‘What happens if a person claims an unborn child on their taxes and then has a miscarriage? What happens if they claim the unborn child and then travel out of state for an abortion?’ wrote Vanity Fair political columnist Bess Levin, ‘These are obviously just two of about a million questions the new law raises.’

Other critics voiced fears the personhood provisions would be a powerful tool for prioritizing the lives of embryos and fetuses over the lives of mothers.

An attorney for the American Civil Liberties Union Reproductive Freedom Project, Julia Kaye, said the provisions would enable ‘Gov. Kemp and his radical political allies… to force Georgians to carry pregnancies and give birth against their will, with profound medical risk and life-altering consequences.’

Georgia governor Brian Kemp said he was 'overjoyed' by the decision, saying health care providers were prepared to bring mothers 'the resources they need to be safe, healthy and informed'

Georgia governor Brian Kemp said he was ‘overjoyed’ by the decision, saying health care providers were prepared to bring mothers ‘the resources they need to be safe, healthy and informed’

Georgia governor Brian Kemp said he was ‘overjoyed’ by the decision, saying health care providers were prepared to bring mothers ‘the resources they need to be safe, healthy and informed.’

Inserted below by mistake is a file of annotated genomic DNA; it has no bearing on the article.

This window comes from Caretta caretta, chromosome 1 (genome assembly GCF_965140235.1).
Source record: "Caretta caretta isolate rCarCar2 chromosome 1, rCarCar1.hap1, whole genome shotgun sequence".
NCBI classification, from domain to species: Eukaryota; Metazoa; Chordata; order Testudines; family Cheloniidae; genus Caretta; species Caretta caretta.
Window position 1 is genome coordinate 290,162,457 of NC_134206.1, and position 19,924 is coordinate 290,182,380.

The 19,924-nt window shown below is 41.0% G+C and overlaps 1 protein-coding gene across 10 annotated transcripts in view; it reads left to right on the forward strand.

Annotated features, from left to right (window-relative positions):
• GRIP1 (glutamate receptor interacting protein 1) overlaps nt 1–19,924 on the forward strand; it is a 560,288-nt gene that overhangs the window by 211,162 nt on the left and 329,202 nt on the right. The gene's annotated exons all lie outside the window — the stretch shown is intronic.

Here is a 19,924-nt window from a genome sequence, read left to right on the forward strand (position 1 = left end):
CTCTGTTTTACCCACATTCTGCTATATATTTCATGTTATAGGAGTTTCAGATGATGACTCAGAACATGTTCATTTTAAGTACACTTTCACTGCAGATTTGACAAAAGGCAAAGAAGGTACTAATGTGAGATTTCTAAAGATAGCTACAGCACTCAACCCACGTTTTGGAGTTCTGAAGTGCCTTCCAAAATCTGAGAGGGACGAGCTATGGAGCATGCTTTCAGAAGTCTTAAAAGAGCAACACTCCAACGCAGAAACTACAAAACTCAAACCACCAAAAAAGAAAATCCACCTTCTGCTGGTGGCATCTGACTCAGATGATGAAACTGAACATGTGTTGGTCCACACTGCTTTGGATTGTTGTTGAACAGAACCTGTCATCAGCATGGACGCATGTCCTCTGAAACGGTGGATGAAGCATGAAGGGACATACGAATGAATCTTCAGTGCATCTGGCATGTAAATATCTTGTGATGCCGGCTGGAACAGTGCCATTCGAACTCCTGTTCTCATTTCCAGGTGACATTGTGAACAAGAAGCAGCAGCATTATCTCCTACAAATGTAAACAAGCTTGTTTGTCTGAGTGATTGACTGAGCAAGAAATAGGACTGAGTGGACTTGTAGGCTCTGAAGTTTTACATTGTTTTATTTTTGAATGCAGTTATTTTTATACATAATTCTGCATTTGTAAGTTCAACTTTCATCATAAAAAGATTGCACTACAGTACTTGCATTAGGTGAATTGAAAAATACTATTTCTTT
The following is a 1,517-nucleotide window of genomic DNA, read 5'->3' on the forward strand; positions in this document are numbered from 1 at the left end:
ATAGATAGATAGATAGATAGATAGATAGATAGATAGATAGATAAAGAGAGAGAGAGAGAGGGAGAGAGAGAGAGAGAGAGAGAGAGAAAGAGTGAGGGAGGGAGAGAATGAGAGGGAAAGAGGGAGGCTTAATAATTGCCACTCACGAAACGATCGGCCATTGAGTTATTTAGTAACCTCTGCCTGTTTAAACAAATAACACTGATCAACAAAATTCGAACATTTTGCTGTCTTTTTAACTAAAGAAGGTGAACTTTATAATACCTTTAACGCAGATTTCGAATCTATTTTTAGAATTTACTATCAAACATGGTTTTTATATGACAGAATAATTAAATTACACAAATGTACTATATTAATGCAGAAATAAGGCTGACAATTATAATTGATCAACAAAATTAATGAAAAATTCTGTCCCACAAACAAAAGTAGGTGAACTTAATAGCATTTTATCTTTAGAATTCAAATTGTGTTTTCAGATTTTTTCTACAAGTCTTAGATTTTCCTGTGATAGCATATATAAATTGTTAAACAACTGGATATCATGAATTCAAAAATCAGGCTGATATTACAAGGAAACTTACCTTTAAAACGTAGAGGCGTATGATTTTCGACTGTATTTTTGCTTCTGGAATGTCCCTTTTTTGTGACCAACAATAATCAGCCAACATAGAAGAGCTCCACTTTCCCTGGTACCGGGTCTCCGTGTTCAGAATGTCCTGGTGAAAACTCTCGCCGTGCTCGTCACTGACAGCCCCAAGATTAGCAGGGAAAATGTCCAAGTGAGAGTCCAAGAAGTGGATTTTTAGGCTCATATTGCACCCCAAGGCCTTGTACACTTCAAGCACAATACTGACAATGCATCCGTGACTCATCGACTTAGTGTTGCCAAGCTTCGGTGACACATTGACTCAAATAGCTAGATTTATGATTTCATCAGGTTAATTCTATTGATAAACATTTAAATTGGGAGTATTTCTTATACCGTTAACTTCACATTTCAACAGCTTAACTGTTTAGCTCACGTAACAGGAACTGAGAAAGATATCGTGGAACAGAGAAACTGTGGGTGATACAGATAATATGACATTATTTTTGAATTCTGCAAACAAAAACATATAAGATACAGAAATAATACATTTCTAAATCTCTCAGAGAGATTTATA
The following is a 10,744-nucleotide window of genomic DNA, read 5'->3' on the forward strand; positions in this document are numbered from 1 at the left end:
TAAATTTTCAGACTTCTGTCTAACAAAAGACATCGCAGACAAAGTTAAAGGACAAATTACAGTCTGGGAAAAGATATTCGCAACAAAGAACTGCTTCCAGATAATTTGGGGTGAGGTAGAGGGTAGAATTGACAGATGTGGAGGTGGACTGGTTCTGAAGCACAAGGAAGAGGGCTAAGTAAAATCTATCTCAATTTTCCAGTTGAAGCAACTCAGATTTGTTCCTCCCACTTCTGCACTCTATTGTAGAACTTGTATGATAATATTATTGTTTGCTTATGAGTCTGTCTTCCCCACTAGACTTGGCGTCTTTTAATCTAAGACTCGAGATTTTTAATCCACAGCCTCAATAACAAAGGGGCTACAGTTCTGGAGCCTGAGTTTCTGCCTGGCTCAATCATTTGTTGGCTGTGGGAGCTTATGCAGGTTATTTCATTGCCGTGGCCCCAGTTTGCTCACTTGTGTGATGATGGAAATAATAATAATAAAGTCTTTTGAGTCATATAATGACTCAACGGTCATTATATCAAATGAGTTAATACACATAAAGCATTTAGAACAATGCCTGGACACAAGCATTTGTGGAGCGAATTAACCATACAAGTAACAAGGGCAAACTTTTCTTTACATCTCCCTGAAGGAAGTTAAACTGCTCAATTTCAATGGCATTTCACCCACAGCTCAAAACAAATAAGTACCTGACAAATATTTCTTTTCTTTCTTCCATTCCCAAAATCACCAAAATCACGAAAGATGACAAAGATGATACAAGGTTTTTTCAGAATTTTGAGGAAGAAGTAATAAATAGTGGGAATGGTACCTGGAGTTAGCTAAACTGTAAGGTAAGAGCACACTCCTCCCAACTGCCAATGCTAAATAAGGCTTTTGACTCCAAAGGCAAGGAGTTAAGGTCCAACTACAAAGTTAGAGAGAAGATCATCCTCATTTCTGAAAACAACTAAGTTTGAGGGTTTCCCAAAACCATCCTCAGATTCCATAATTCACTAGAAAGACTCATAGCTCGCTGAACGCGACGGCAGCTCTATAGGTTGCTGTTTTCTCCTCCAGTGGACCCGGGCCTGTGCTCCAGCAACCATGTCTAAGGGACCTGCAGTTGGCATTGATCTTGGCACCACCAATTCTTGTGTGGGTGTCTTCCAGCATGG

‘Since taking office in 2019, our family has committed to serving Georgia in a way that cherishes and values each and every human being, and today’s decision by the 11th Circuit affirms our promise to protect life at all stages,’ Kemp said in July.

The new law makes abortions illegal after six weeks – often before women know they are pregnant – and includes exceptions for rape, incest, or when the pregnancy endangers a woman’s life.

While appeals of the law argued considering a fetus or embryo a ‘natural person’ was unconstitutionally vague, Chief Judge William Pryor disagreed in his decision to uphold the bill.

‘When focusing on the text, as we must, it is hard to see any vagueness,’ reads the court’s opinion, ‘The Act defines a natural person to include unborn humans in the womb at any stage of development.’